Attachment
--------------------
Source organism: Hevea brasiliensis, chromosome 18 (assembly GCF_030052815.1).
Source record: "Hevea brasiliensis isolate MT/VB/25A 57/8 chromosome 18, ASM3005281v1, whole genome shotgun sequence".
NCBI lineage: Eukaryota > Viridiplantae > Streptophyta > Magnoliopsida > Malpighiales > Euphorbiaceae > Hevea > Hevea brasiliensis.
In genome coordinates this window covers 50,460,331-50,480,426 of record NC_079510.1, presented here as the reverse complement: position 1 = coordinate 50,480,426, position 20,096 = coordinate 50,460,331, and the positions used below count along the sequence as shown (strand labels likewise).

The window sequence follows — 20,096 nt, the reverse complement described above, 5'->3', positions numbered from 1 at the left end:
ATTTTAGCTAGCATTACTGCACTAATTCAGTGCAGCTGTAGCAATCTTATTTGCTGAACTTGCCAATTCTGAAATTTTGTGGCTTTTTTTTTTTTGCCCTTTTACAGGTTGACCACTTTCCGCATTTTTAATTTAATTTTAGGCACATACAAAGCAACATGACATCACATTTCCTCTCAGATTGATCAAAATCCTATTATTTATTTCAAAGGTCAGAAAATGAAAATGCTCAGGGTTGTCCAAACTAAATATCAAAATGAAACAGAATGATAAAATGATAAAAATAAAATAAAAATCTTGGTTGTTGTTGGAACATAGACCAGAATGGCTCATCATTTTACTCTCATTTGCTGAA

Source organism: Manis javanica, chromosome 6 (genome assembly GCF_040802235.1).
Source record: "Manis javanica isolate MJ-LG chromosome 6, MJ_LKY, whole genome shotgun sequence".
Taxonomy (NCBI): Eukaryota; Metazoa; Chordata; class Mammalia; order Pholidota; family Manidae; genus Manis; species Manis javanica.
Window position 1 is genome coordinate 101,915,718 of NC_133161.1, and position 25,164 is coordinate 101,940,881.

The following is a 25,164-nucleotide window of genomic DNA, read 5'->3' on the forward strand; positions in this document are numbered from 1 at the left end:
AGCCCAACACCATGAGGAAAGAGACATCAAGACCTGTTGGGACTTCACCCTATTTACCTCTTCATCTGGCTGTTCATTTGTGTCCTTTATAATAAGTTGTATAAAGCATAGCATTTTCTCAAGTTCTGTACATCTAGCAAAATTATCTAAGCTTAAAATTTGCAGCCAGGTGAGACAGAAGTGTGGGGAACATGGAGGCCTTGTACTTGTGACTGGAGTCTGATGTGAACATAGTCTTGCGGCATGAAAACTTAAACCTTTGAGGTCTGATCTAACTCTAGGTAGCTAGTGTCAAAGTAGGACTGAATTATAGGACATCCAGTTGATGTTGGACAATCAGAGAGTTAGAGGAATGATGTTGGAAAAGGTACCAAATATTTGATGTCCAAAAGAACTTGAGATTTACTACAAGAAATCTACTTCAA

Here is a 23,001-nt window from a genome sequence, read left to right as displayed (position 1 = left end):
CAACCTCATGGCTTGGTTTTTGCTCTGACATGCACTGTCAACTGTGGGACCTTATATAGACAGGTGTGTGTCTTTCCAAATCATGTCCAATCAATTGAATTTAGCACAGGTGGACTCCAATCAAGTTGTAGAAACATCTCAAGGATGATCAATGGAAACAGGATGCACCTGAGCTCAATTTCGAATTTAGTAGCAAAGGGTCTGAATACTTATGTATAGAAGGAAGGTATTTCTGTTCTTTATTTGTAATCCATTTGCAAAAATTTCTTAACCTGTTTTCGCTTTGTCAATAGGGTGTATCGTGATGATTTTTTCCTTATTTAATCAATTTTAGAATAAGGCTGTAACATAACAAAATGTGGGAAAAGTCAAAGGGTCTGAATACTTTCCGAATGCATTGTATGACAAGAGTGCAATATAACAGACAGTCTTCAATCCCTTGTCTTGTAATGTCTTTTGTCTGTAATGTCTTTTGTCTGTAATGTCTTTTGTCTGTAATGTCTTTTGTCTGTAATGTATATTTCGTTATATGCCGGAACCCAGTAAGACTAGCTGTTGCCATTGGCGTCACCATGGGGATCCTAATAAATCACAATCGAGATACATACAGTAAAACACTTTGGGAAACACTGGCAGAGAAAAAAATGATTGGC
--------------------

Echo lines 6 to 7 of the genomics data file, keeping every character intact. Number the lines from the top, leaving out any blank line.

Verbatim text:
ATTTTAGCTAGCATTACTGCACTAATTCAGTGCAGCTGTAGCAATCTTATTTGCTGAACTTGCCAATTCTGAAATTTTGTGGCTTTTTTTTTTTTGCCCTTTTACAGGTTGACCACTTTCCGCATTTTTAATTTAATTTTAGGCACATACAAAGCAACATGACATCACATTTCCTCTCAGATTGATCAAAATCCTATTATTTATTTCAAAGGTCAGAAAATGAAAATGCTCAGGGTTGTCCAAACTAAATATCAAAATGAAACAGAATGATAAAATGATAAAAATAAAATAAAAATCTTGGTTGTTGTTGGAACATAGACCAGAATGGCTCATCATTTTACTCTCATTTGCTGAA

Source organism: Manis javanica, chromosome 6 (genome assembly GCF_040802235.1).